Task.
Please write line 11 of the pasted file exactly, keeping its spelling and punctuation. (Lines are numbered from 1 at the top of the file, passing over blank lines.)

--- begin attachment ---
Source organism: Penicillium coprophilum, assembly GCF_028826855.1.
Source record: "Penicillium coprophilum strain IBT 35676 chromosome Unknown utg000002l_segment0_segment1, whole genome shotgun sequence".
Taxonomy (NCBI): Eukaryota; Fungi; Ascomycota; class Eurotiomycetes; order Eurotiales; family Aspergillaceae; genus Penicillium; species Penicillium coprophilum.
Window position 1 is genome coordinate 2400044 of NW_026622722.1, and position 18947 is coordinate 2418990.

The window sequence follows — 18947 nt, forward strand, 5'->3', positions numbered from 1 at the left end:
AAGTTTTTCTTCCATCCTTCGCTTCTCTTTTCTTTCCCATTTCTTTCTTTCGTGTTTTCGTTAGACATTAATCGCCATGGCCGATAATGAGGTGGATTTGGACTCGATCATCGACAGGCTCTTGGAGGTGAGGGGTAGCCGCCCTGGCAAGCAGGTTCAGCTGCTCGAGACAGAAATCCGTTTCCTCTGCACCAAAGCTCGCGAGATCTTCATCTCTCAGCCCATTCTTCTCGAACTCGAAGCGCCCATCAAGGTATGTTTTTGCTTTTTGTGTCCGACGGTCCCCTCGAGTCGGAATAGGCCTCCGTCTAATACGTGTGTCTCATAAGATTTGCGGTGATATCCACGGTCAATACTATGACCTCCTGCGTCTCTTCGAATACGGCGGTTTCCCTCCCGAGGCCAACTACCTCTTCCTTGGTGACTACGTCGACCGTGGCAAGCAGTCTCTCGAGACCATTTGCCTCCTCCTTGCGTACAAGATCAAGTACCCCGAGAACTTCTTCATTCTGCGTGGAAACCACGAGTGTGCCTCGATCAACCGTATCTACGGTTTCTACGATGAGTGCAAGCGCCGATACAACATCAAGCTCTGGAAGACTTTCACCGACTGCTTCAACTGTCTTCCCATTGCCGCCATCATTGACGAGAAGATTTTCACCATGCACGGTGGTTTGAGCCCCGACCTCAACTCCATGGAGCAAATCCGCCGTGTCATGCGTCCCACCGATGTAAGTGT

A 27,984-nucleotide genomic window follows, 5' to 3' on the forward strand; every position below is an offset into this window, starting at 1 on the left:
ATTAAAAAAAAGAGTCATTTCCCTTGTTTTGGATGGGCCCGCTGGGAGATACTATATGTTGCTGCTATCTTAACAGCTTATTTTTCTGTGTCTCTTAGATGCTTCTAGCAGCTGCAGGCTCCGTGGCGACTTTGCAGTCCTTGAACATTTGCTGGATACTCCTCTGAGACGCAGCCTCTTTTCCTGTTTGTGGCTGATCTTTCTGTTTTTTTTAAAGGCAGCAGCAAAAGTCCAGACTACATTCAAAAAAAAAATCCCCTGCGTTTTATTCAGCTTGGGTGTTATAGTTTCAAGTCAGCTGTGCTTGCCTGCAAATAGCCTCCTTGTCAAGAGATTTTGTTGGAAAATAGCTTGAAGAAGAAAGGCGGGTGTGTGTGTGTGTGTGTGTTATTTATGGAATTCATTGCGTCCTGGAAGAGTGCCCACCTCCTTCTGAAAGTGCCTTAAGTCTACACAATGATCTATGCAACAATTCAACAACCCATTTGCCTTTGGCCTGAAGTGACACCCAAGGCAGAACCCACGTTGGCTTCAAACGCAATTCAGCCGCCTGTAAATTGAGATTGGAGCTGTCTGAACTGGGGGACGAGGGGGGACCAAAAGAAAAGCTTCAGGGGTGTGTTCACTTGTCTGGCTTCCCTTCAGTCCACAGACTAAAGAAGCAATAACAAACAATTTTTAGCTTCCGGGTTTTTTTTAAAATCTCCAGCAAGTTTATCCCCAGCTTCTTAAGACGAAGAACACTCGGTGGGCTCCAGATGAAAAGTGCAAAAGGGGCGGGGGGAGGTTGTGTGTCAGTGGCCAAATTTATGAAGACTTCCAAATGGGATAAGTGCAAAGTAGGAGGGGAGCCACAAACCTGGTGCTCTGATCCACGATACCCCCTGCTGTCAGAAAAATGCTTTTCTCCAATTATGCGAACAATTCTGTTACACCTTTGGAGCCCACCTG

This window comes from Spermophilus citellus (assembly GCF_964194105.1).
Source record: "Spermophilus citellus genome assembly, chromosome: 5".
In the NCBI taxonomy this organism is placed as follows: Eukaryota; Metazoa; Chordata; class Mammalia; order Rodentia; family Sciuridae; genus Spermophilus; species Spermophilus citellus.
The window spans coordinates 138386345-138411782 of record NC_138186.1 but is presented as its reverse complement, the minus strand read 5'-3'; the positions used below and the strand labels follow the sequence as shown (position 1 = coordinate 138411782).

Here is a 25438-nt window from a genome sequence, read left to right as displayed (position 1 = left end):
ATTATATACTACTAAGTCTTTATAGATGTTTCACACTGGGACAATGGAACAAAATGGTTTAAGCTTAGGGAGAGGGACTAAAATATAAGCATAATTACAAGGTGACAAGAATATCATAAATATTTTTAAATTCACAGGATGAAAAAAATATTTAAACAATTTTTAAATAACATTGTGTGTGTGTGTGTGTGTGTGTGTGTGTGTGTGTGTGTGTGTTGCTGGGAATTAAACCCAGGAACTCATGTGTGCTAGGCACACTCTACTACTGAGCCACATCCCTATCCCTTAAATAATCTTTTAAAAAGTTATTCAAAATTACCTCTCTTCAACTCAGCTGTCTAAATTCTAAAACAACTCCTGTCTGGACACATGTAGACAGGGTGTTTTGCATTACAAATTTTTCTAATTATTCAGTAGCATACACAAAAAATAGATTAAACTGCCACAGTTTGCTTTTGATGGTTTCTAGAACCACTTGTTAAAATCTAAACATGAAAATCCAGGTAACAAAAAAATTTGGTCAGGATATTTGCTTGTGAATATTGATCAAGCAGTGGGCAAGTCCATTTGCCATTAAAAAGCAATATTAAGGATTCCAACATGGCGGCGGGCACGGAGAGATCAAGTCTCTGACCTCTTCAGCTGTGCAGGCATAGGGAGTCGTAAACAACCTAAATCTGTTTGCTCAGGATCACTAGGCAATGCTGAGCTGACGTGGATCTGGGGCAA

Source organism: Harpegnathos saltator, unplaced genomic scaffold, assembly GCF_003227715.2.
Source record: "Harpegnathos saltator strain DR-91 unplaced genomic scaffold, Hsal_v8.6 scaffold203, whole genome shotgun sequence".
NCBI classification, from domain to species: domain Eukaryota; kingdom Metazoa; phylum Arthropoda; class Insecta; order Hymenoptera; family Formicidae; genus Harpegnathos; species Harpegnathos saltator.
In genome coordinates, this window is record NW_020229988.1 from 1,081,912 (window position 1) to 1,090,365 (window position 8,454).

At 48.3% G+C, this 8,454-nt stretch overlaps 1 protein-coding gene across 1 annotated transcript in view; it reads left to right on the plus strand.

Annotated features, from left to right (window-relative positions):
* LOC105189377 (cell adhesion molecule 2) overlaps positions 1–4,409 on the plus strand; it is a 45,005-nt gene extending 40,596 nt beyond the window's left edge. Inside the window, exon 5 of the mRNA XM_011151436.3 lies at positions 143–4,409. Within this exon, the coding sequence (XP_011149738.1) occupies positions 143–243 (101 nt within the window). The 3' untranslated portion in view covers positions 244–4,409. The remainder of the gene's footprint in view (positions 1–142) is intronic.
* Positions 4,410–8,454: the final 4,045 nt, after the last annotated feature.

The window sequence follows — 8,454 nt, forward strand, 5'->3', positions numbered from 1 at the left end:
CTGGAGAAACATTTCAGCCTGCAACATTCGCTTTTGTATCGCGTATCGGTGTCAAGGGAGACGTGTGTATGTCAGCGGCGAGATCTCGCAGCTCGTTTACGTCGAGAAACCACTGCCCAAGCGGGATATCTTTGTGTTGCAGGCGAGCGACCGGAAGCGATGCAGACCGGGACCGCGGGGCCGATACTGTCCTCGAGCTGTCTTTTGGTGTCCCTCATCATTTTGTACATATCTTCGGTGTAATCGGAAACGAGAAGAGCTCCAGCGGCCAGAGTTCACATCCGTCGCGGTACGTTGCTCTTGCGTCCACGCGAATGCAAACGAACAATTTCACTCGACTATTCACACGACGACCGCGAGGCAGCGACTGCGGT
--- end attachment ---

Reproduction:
In the NCBI taxonomy this organism is placed as follows: Eukaryota; Metazoa; Chordata; class Mammalia; order Rodentia; family Sciuridae; genus Spermophilus; species Spermophilus citellus.